Aminoglycoside susceptibility testing was performed by Etest on CD7814 and two additional ST11 isolates from our hospital that lack npmA (CD7861 and CD7786). Cell suspensions corresponding to 0.5 McFarland were prepared and plated onto Brucella blood agar plates supplemented with vitamin K1 and haemin (Anaerobe Systems, Morgan Hill, CA, USA). Etest strips (bioMérieux, Durham, NC, USA) were applied and the plates were incubated anaerobically at 37°C for 48 h as previously described. Etests were read according to the manufacturer’s instructions. CD7814 demonstrated high-level resistance to gentamicin (>256 mg/L) relative to CD7861 (64 mg/L) and CD7786 (24 mg/L). High-level resistance to tobramycin and amikacin was observed in all ST11 C. difficile isolates tested. Although CLSI breakpoints for C. difficile are not defined for aminoglycosides, these data suggest that NpmA is expressed and associated with increased gentamicin resistance in CD7814.

Genomic analysis of the CD7814 assembly identified a large, presumably chromosomal contig of ∼150 kb containing the npmA gene. The majority of predicted ORFs surrounding npmA in CD7814 are hypothetical proteins whereas others encode proteins involved in recombination suggesting that npmA was acquired via horizontal gene transfer, which is consistent with the mosaic structure of the C. difficile chromosome (Figure 1a). Five additional C. difficile genomes bearing npmA gene sequences that show 99% nucleotide identity to npmA from CD7814 and pARS3 were identified through BLAST and PubMed literature searches (Figure 1a). The DNA sequence flanking npmA in CD7814 shows little or no nucleotide identity to either E. coli pARS3 or the five C. difficile npmA flanking regions. The five C. difficile genomes are of human and animal origin and were collected from three different continents over a period of at least 10 years. Interestingly, these C. difficile isolates belong to three different STs but their genomes share 99% nucleotide identity across ∼3kb of the npmA region (Figure 1a).

None of the five C. difficile genomes share any other sequence similarity to pARS3 outside of npmA. Together, these genomic data suggest that npmA is carried on a conserved element in the five C. difficile genomes and that the mechanism of npmA acquisition in CD7814 is different. In addition, all five C. difficile genomes encode a missense mutation in npmA resulting in a K131N substitution in NpmA relative to CD7814 and pARS3 sequences (Figure 1b). To maintain the established nomenclature for 16S rRNA methyltransferase genes, the CD7814 and, by default, the E. coli pARS3 npmA genes can be re-designated as npmA1 while npmA sequences containing the K131N mutation can be designated npmA2. CD7814 npmA1 has been deposited in GenBank under accession number MH249957.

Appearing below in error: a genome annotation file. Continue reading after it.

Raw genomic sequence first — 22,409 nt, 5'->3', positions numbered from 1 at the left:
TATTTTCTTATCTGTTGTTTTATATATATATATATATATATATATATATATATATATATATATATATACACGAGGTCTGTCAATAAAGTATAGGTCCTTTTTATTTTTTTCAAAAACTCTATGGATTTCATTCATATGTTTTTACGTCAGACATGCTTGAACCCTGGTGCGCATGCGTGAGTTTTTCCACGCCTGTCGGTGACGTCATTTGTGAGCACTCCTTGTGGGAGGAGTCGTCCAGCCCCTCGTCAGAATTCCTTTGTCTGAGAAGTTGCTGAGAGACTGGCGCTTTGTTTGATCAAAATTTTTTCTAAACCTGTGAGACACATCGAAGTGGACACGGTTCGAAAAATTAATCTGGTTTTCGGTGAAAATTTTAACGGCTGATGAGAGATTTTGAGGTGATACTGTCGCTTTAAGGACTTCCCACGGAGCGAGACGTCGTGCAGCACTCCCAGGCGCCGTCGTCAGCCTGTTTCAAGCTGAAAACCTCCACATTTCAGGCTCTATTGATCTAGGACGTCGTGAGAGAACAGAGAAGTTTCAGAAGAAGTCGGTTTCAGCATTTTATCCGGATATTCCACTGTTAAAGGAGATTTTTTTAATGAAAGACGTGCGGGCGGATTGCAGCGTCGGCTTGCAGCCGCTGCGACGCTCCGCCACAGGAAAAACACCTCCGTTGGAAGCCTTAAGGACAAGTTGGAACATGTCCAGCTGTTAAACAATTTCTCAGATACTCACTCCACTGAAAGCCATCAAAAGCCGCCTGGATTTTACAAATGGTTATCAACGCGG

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(a) Predicted ORFs surrounding the npmA gene (dark grey) in CD7814 (light grey), the E. coli pARS3 plasmid (black) and five C. difficile genomes of human and animal origin (white). Shaded areas highlight regions of sequence homology. Chequered arrows indicate ORFs encoding recombinases potentially associated with horizontal transfer of npmA into CD7814. hu, human; sw, swine; bv, bovine; US, USA, JP, Japan; AU, Australia; CA, Canada. (b) NpmA protein alignment depicting the K131N substitution in CD7814 and E. coli pARS3.

To the best of our knowledge, this is the first description of npmA and high-level aminoglycoside resistance in a hospital-acquired C. difficile isolate. Because of strict anaerobic growth conditions, Etest is the most practical method to measure antibiotic susceptibility in C. difficile. As Etests for aramycin and neomycin are unavailable, a limitation of this study is our inability to demonstrate the specificity of NpmA methyltransferase activity for the N1-A1408 16S rRNA. However, the nucleotide identity between CD7814 npmA and the original E. coli sequence and the high-level aminoglycoside resistance observed support NpmA-mediated resistance in this clinical C. difficile isolate. To the best of our knowledge, no evidence to support high-level gentamicin resistance in the presence of ant(6)-Ia and aph(3′)-III has been reported.

In conclusion, this study demonstrates the presence of npmA and high-level aminoglycoside resistance in a clinical C. difficile isolate. The ability of C. difficile to persist in the environment as a spore former may facilitate acquisition of novel antibiotic resistance determinants. These data suggest that hospital-acquired C. difficile may be a reservoir for uncommon antibiotic resistance determinants such as npmA.

Funding

This work was supported by a research grant from the National Institute of Allergy and Infectious Diseases (R01AI127472 to L. H. H.).

Transparency declarations

None to declare.

References

1. Doi Y, Wachino JI, Arakawa Y.. Aminoglycoside resistance: the emergence of acquired 16S ribosomal RNA methyltransferasesInfect Dis Clin North Am 2016; 30: 523–37. [PMC free article] [PubMed[]